In 1830 the B&O Railroad tested its first steam engine along this stretch and was rumored to have been outrun by a horse-drawn carriage on the return trip when a malfunction halted the Tom Thumb steam engine.

    Other history abounds with the Thomas Isaac Log  Cabin, c. 1780, the town’s oldest known building, which has been  moved from Merryman Street and restored by the city. It is open weekends through December in the former mill town on the Patapsco River. Milling played a large role in the development of Ellicott City, first named Ellicott’s Mills, after the Pennsylvania Quaker brothers who founded the mill there in 1772. It was changed to its present name in 1867. The Wilkens-Rogers Co., makes Washington-brand flour, cornmeal, cake and dessert mixes on the original site of the Ellicott brothers’ mill at the bottom of Main street along the river.

    It is here you can also see the marks of water depth from the historic floods of 1868 through 1972 (Hurricane Agnes) and beyond.. Read and hear tales of famous past residents, including Annie Oakley, Charles Carroll (a signer of the Declaration of Independence) whose relatives still live on the Carroll property; Benjamin Banneker, a famous African American scientist; Thomas Watkins Ligon, a former governor of Maryland; Dr. Mordecai Sykes, a dentist and mayor in the late 1800s; and Babe Ruth, married in EC in 1914.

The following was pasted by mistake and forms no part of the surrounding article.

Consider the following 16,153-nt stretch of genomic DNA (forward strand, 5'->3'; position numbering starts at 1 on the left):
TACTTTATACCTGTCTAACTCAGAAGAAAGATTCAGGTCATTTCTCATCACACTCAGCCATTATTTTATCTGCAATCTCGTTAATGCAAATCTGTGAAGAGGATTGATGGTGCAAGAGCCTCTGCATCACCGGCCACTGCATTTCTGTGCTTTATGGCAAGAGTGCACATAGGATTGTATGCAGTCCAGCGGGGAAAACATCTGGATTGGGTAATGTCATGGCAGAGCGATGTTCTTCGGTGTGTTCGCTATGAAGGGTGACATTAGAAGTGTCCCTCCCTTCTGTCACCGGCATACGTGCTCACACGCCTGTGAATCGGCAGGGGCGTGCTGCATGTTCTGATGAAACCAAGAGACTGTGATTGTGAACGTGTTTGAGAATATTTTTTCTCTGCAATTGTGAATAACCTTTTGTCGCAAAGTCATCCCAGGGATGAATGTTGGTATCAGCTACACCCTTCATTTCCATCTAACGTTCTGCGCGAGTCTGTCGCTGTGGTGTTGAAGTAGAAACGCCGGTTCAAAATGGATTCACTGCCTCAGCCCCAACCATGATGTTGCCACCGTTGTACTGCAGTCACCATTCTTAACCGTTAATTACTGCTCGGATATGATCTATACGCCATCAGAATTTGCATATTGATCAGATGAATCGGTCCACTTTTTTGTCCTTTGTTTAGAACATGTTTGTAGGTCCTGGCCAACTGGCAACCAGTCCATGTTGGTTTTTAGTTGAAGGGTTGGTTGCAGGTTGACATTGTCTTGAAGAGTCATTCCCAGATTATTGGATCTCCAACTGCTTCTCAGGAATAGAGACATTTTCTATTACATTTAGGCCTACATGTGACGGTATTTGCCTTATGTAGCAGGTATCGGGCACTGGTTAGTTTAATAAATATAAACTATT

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The Little French Market Café

Another historic lane off of Main Street is Tongue Row, a group of closely-spaced granite houses, so name for the widowed proprietress Ann Tongue or Tonge who rented houses to mill workers. The houses are now shops and boutiques, including La Boutique de Mon Amie and The Little French Market Café.

    And speaking of food, there is no shortage of that either, from the aforementioned sweets and bakeries to Mamma Lucia’s Italian home cooking, Clef Notes Music Café, the award-winning microbrewery Ellicott Mills Brewing Company, Diamondback Tavern, La Palapa Grill and Cantina, Judge’s Bench Pub, Johnny’s Bistro, Jordan’s Steakhouse, Cacao Lane, Bean Hollow Café, Dimitri’s Greek-Italian-German-American Grille and there’s also a wine café, a fusion bar and restaurant, a vegetarian café and The Trolley Stop, as well as some of the usual chain fare in the “modern” part of Ellicott City, where you’ll find Pizzeria Uno, Outback, CiCi’s, Einstein’s, and more along with Kohl’s, Barnes & Noble, Home Depot and other familiar names.